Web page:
Tuesday, 7 March 2017
And my God shall supply all your need according to His riches in glory by Christ Jesus. Philippians 4:19
The words “my God” here are emphatic. He is making a stress based on what he just said concerning “God.” If read together, the stress becomes more evident –
“Indeed I have all and abound. I am full, having received from Epaphroditus the things sent from you, a sweet-smelling aroma, an acceptable sacrifice, well pleasing to God. 19 And my God shall supply all your need according to His riches in glory by Christ Jesus.”
The offering they made was acceptable to God, who is Paul’s God. He will then draw the two thoughts together in the next verse. For now, he says, “And my God shall supply all your need.” In Greek, it reads “And my God will fill up all the needs of you.” It is not just a single need that they will have filled, but all needs, both physical and spiritual. Whatever is lacking will be made full. However, this is not a promise for prosperity. Needs do not equate to desires. God gives us everything we need, but it is not always what we want.
The Christian who stands ready to be executed for his faith in Christ does not stand and say, “I claim that BMW at the car-lot.” The prosperity gospel is no gospel. The needs of that person are met in his life, or in his death, by God who has promised us so much more than this temporary, woe-filled life. All that He gives for our needs are “according to His riches.”
There is no limit of God’s ability to give. He can and He will provide abundance to each according to the need, but He will also provide so much more at times as well. In our eternal state, we shall never lack or have want. The riches of God will flow like a never-ending river to satisfy His people. Again however, we need to be careful to make a distinction between what is a need and what is a desire lest we fall into the false teaching of the prosperity gospel.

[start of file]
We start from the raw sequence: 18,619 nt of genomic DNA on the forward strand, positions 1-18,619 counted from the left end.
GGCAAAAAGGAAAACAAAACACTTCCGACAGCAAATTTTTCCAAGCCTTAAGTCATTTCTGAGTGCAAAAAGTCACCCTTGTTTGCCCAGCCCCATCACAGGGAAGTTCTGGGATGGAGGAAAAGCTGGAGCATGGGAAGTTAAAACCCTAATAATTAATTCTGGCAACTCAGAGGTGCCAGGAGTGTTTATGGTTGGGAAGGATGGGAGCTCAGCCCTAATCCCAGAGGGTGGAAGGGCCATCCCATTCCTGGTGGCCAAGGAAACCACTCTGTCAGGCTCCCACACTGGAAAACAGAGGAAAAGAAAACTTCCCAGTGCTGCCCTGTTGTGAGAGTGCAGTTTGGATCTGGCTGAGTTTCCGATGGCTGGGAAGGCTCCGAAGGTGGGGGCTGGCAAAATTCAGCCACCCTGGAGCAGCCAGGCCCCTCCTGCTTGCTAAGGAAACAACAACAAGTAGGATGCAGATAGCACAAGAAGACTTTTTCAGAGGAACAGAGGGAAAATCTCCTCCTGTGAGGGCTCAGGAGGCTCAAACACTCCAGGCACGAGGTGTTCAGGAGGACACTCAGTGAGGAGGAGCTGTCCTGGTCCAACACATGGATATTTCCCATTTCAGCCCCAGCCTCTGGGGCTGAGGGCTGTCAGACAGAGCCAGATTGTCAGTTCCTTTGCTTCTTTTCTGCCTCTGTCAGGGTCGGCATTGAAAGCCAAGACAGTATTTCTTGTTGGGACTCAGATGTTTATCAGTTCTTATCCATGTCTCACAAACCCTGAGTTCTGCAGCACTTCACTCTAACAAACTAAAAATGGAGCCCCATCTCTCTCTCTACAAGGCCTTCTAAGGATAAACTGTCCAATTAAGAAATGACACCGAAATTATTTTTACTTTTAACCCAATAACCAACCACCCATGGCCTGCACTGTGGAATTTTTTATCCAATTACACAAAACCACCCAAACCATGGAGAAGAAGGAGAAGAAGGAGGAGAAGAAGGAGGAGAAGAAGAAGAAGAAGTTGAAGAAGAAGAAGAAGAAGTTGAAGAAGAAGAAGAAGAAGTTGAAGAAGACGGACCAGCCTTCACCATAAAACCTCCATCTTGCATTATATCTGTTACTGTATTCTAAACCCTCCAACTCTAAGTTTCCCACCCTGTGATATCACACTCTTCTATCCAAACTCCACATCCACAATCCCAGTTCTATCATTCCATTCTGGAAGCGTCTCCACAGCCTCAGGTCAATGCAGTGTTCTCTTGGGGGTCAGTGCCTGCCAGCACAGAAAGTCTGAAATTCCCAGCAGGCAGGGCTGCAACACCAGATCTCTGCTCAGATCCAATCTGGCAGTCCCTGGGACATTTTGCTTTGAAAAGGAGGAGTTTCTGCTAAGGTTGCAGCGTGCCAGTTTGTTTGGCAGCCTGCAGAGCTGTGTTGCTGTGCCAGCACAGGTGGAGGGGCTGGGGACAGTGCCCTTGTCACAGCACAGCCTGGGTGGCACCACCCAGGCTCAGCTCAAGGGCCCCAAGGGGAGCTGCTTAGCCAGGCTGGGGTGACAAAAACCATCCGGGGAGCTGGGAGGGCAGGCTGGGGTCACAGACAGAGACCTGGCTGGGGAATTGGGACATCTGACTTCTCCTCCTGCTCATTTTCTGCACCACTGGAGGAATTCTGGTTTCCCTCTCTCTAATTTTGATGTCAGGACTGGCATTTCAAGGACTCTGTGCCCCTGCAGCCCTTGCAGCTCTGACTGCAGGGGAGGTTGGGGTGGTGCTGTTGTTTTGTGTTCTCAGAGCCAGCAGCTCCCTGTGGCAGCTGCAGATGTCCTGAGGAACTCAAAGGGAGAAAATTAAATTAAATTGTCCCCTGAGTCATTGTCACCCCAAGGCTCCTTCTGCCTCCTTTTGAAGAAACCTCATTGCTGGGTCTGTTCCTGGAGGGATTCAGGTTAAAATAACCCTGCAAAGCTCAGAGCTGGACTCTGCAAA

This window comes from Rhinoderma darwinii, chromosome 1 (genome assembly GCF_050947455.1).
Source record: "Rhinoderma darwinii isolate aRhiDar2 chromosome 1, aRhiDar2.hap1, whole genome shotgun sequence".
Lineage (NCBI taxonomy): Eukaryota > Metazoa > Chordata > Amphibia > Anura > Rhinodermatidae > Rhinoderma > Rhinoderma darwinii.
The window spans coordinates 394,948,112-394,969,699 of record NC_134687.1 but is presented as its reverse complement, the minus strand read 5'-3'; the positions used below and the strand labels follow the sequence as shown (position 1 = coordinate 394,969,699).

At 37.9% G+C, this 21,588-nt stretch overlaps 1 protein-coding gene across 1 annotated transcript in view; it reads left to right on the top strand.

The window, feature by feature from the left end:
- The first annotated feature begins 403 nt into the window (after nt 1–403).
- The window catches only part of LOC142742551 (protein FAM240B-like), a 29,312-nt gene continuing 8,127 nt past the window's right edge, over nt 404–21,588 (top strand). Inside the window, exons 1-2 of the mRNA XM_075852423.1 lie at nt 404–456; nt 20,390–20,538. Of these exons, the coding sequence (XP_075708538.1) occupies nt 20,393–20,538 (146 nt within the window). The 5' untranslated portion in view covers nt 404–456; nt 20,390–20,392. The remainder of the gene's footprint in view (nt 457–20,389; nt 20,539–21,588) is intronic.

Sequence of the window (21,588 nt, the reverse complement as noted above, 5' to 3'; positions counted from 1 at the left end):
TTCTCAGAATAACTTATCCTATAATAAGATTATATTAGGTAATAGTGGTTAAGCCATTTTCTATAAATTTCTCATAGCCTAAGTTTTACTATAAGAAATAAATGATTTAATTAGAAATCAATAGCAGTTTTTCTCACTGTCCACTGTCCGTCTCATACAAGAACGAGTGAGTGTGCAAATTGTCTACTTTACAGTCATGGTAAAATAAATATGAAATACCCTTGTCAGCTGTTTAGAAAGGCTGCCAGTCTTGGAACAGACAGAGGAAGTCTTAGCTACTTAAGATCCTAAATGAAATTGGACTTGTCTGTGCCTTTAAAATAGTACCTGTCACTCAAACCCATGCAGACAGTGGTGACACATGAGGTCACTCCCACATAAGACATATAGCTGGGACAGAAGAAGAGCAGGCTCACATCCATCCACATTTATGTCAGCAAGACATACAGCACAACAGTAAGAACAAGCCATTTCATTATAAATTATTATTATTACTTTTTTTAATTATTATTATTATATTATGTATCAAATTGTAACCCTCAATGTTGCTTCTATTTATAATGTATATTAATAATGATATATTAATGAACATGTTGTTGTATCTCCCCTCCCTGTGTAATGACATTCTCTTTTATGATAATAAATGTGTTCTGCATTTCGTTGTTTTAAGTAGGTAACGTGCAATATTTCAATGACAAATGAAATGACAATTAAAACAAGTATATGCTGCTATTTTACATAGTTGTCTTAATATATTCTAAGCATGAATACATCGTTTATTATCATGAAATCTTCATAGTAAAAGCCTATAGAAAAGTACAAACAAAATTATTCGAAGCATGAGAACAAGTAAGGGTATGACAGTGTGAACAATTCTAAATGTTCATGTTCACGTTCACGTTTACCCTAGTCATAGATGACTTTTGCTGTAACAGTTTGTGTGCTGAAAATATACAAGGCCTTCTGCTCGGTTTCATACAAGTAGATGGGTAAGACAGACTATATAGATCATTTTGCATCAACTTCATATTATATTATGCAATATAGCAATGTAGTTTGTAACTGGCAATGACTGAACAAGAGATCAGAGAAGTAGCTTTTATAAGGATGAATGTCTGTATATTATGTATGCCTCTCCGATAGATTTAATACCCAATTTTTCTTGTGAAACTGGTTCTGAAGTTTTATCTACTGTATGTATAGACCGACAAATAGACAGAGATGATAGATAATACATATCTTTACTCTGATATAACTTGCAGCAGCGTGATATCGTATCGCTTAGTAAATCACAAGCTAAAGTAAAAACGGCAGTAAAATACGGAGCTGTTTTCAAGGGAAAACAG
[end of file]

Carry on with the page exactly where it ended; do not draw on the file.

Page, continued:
Paul continues by saying that each need is given according to His riches “in glory.” What is on Paul’s mind with the words “in glory” is debated. Some scholars tie this to the word “riches.” Others will connect it with the word “supply.” And then even that can be subdivided between “supply your need with glory” meaning “with glory to you,” or “with His glory.” It is hard to be dogmatic, but Vincent’s Word Studies gives a good, well-rounded thought with, “The need shall be supplied in glory and by glory; by placing you in glory where you shall be partakers of glory.”
No matter which is correct, Paul finishes with “in glory by Christ Jesus.” The word “by” in Greek means “in.” Therefore, it is provided to God’s people by their union with Christ. And so, he is not making a statement to anyone except those who are of the faith. God does not meet the needs of people “by” Christ Jesus for those who are not “in” Christ Jesus.
Life application: It is important to make the distinction between what is a need and what is a want. When we confuse the two, our hope and trust in the Lord may be weakened when we don’t get what we want. Let us understand that God meets all of our needs according to His wisdom. We will never have a time when our needs are not met. But our needs are what He determines, not what we feel is correct.
Glorious Heavenly Father, You have promised to meet all the needs of Your people. Help us to be wise enough to know the difference between needs and wants. If we believe that we will get everything we want, but then that doesn’t happen, our trust in You may falter. But when we realize that our needs are always met, then our hope and trust in You will remain strong at all times. Grant us this wisdom and help us to have a correct knowledge of these things. To Your glory we pray. Amen.